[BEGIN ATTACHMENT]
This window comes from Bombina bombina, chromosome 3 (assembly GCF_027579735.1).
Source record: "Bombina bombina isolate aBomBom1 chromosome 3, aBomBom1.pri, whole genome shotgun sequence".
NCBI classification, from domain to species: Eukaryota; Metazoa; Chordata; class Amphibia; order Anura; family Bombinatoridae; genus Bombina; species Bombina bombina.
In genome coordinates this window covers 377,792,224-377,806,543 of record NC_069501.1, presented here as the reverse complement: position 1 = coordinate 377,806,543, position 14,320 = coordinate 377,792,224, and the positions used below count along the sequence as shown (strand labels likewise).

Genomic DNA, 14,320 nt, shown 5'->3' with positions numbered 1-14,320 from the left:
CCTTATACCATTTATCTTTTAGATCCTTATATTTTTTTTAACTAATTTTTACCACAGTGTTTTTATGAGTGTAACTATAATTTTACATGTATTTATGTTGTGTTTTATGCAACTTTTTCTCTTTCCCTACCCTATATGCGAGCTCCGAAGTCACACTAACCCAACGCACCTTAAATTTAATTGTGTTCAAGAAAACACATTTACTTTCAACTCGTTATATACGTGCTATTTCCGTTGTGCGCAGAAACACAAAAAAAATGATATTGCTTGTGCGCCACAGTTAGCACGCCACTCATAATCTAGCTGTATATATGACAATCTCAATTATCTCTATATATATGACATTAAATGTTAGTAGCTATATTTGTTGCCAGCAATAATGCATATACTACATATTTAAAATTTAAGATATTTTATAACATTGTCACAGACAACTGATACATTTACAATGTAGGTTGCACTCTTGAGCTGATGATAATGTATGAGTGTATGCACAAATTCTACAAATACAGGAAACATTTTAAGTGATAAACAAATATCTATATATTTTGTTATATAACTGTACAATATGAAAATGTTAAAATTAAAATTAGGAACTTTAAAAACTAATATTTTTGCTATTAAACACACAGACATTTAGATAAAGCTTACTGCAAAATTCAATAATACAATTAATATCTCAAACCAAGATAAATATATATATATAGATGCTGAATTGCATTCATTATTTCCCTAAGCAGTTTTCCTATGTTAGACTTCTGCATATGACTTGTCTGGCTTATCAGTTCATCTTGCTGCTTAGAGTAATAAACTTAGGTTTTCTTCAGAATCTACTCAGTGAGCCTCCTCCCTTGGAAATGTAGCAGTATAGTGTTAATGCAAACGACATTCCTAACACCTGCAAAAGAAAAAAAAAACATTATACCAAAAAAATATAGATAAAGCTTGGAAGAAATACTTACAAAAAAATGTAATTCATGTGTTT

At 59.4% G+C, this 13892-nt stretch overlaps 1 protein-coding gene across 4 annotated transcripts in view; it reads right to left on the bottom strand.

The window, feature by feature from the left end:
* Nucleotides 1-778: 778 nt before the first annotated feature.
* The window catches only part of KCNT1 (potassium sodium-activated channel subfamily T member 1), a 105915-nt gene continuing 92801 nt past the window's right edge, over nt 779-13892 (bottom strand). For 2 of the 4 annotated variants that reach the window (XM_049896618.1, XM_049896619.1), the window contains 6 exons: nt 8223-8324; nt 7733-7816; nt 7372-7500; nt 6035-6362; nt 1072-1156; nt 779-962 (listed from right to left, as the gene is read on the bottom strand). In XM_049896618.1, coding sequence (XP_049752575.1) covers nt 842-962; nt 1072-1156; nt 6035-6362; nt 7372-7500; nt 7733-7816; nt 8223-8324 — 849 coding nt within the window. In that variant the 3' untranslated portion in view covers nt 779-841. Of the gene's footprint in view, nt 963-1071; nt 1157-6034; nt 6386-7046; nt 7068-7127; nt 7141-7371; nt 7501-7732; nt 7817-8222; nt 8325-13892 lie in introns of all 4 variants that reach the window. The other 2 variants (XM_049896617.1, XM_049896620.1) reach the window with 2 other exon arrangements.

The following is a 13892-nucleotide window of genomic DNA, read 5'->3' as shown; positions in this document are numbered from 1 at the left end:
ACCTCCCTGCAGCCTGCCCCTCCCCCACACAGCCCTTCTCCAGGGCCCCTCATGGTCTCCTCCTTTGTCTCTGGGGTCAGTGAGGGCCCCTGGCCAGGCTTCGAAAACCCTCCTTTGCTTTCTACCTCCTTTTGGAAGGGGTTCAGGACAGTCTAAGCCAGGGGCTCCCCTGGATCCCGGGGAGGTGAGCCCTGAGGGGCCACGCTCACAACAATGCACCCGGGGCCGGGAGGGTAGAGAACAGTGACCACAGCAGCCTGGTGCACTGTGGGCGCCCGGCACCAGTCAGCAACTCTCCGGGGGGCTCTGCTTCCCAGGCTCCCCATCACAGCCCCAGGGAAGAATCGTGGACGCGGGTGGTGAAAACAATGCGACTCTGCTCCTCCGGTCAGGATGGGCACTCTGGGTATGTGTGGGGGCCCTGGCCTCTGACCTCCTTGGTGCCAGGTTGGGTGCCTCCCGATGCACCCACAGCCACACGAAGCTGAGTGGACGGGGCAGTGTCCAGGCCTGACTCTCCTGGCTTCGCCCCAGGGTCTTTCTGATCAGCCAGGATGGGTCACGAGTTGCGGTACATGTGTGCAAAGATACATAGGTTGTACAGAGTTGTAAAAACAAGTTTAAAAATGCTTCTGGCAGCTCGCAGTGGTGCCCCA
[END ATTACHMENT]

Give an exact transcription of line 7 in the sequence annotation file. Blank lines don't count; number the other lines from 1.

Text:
At 59.4% G+C, this 13892-nt stretch overlaps 1 protein-coding gene across 4 annotated transcripts in view; it reads right to left on the bottom strand.